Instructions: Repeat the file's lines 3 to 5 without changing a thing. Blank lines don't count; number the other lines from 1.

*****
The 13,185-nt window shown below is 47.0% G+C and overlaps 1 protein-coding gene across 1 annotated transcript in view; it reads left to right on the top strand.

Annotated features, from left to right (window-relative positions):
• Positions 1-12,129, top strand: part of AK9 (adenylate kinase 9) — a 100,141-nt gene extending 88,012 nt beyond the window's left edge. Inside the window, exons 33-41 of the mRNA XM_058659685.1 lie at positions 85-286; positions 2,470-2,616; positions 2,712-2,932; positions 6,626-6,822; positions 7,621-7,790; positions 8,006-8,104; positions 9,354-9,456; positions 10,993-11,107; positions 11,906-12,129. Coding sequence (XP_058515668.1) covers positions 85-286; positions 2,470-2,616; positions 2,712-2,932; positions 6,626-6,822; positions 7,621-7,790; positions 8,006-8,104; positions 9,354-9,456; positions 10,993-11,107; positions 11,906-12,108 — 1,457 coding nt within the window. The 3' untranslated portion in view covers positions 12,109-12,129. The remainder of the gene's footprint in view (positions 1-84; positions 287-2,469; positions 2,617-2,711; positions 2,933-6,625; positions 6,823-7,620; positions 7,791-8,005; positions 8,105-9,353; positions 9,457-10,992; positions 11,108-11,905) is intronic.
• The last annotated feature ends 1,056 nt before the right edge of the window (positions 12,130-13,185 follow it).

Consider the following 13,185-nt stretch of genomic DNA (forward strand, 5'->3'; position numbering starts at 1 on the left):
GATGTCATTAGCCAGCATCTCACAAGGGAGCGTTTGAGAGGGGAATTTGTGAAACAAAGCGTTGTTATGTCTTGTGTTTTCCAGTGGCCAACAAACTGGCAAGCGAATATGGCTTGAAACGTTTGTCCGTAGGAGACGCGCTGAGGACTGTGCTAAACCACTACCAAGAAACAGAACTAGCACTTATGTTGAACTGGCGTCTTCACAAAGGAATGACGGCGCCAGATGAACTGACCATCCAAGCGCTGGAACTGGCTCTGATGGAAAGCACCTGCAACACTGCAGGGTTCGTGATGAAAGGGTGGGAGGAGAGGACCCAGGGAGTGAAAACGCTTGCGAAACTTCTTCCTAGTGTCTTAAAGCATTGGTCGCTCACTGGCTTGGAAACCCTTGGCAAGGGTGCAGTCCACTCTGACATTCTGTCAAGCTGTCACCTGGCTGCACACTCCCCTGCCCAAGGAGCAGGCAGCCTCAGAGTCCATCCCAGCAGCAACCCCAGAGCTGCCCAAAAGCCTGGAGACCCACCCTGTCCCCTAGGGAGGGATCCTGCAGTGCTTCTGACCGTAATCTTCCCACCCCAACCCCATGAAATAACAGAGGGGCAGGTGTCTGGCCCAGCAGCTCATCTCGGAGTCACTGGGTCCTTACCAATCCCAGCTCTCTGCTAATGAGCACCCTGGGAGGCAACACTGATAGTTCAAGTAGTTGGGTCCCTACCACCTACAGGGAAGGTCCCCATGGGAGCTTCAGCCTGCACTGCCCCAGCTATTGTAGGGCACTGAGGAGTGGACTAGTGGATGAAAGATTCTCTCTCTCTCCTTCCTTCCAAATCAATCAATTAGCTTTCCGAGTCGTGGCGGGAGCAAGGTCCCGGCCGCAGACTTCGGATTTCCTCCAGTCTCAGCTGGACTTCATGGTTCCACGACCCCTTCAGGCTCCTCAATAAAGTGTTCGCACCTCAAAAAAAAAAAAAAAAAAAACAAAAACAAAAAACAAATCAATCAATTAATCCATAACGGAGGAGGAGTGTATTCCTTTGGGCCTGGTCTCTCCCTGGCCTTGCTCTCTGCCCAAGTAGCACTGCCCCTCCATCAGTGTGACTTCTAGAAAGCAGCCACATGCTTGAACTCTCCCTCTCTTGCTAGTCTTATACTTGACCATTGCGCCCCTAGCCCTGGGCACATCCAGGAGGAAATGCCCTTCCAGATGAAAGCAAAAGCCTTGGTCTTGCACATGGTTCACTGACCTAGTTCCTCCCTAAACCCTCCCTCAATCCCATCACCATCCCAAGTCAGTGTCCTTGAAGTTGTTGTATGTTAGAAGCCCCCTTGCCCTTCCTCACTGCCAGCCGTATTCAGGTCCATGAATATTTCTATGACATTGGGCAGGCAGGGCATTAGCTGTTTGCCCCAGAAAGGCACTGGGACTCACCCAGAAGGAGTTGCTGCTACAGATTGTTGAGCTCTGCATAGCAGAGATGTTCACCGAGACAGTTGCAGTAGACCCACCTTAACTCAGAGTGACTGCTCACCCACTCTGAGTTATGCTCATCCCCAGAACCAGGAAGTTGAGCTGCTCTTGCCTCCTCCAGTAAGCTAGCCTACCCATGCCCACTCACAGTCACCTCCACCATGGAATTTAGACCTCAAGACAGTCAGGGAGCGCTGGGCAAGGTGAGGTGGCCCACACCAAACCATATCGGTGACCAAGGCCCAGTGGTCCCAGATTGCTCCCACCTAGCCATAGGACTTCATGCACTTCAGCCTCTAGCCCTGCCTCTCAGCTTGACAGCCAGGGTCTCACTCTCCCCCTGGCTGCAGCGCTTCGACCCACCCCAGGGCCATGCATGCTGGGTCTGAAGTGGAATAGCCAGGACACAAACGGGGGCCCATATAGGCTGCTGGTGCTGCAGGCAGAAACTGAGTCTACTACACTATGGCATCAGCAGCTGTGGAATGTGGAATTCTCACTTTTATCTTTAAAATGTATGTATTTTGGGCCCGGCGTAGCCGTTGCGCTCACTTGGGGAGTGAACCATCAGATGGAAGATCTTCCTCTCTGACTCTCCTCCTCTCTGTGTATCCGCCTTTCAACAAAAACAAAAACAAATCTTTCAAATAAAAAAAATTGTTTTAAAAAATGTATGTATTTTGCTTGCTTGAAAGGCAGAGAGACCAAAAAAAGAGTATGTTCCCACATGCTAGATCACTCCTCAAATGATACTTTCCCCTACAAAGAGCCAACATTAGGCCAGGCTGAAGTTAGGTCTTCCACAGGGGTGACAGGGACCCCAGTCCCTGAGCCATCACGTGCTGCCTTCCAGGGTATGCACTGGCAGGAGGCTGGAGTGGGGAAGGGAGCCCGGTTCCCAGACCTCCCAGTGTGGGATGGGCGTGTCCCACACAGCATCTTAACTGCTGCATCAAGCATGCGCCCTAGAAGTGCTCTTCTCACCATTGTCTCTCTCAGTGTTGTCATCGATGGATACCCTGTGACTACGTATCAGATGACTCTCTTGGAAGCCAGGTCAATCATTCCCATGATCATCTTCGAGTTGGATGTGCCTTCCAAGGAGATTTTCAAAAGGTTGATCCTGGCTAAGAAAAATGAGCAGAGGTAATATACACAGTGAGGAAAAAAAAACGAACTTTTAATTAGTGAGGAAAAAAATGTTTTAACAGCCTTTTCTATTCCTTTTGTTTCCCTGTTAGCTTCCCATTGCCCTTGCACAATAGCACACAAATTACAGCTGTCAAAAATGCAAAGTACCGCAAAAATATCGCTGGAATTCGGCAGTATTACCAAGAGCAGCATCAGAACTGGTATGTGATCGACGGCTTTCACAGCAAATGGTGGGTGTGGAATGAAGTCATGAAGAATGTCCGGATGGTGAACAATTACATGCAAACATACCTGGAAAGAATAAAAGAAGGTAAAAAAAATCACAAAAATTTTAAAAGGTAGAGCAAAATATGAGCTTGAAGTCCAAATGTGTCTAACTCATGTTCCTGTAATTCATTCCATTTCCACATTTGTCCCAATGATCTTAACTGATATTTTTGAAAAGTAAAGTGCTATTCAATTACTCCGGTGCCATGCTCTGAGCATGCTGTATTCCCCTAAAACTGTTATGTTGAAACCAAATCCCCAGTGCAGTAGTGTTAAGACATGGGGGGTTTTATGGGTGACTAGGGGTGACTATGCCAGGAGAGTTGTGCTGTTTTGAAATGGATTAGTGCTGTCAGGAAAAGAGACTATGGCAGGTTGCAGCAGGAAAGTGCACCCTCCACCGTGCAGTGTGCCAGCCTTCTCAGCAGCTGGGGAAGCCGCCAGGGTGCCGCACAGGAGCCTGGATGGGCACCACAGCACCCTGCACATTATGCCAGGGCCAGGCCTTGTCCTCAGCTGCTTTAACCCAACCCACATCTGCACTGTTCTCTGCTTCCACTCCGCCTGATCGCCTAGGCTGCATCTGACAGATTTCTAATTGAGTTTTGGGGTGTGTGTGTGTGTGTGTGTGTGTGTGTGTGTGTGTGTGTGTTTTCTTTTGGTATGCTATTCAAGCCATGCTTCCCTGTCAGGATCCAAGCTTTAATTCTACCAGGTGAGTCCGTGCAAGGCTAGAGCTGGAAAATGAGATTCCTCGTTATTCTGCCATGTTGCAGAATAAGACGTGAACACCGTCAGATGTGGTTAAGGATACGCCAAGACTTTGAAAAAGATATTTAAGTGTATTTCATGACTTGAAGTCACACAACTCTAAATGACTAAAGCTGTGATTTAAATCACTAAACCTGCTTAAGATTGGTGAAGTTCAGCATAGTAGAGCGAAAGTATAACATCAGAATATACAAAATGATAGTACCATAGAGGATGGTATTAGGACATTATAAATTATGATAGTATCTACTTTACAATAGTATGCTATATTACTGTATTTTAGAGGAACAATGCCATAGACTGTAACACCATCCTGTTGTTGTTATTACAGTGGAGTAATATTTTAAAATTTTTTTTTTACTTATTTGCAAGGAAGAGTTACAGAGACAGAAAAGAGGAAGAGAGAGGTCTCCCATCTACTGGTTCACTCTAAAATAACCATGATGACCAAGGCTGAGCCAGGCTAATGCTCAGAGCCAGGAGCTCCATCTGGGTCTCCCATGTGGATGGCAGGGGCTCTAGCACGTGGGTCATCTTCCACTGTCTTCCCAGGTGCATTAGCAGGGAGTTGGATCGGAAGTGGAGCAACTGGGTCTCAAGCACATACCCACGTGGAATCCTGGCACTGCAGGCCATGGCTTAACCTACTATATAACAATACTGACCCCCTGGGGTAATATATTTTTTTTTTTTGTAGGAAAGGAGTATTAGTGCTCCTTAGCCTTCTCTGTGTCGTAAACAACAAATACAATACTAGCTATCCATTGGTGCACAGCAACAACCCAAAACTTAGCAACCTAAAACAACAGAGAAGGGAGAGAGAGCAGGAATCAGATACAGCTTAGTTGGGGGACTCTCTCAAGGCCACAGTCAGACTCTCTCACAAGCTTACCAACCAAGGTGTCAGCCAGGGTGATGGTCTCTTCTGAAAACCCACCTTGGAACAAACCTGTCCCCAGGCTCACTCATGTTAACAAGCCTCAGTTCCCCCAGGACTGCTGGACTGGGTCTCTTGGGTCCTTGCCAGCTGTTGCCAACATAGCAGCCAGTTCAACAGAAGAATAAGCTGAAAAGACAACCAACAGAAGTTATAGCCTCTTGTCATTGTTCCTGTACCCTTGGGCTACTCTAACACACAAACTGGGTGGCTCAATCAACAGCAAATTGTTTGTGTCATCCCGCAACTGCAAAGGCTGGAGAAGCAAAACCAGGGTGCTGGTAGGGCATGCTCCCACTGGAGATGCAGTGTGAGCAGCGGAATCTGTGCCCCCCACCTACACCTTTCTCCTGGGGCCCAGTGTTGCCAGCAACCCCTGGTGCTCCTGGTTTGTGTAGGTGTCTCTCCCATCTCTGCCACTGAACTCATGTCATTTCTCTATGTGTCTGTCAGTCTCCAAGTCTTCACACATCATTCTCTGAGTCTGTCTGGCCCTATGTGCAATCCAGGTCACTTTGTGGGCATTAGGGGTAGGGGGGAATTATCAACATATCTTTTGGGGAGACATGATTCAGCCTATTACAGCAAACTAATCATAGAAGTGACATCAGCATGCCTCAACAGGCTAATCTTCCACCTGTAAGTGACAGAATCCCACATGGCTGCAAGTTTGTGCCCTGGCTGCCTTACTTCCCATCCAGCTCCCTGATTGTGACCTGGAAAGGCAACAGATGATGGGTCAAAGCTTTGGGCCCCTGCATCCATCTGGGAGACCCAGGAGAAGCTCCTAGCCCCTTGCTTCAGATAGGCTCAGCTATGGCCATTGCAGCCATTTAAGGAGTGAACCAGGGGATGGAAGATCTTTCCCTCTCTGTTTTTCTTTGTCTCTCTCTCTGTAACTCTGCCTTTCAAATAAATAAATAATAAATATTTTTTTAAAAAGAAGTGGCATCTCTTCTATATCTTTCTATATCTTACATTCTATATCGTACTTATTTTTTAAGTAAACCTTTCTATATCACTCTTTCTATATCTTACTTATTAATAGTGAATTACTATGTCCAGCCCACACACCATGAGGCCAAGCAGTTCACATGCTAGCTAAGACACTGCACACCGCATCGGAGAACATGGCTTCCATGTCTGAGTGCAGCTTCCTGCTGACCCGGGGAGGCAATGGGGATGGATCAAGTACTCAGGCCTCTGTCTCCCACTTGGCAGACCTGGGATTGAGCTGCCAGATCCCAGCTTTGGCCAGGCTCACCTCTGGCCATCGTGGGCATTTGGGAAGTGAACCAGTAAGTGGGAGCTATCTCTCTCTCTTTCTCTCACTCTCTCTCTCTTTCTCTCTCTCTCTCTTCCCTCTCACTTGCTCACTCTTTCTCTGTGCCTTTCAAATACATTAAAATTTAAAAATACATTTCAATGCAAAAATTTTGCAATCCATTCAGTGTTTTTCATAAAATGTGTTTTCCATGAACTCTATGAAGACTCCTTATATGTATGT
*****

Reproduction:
• Positions 1-12,129, top strand: part of AK9 (adenylate kinase 9) — a 100,141-nt gene extending 88,012 nt beyond the window's left edge. Inside the window, exons 33-41 of the mRNA XM_058659685.1 lie at positions 85-286; positions 2,470-2,616; positions 2,712-2,932; positions 6,626-6,822; positions 7,621-7,790; positions 8,006-8,104; positions 9,354-9,456; positions 10,993-11,107; positions 11,906-12,129. Coding sequence (XP_058515668.1) covers positions 85-286; positions 2,470-2,616; positions 2,712-2,932; positions 6,626-6,822; positions 7,621-7,790; positions 8,006-8,104; positions 9,354-9,456; positions 10,993-11,107; positions 11,906-12,108 — 1,457 coding nt within the window. The 3' untranslated portion in view covers positions 12,109-12,129. The remainder of the gene's footprint in view (positions 1-84; positions 287-2,469; positions 2,617-2,711; positions 2,933-6,625; positions 6,823-7,620; positions 7,791-8,005; positions 8,105-9,353; positions 9,457-10,992; positions 11,108-11,905) is intronic.
• The last annotated feature ends 1,056 nt before the right edge of the window (positions 12,130-13,185 follow it).

Consider the following 13,185-nt stretch of genomic DNA (forward strand, 5'->3'; position numbering starts at 1 on the left):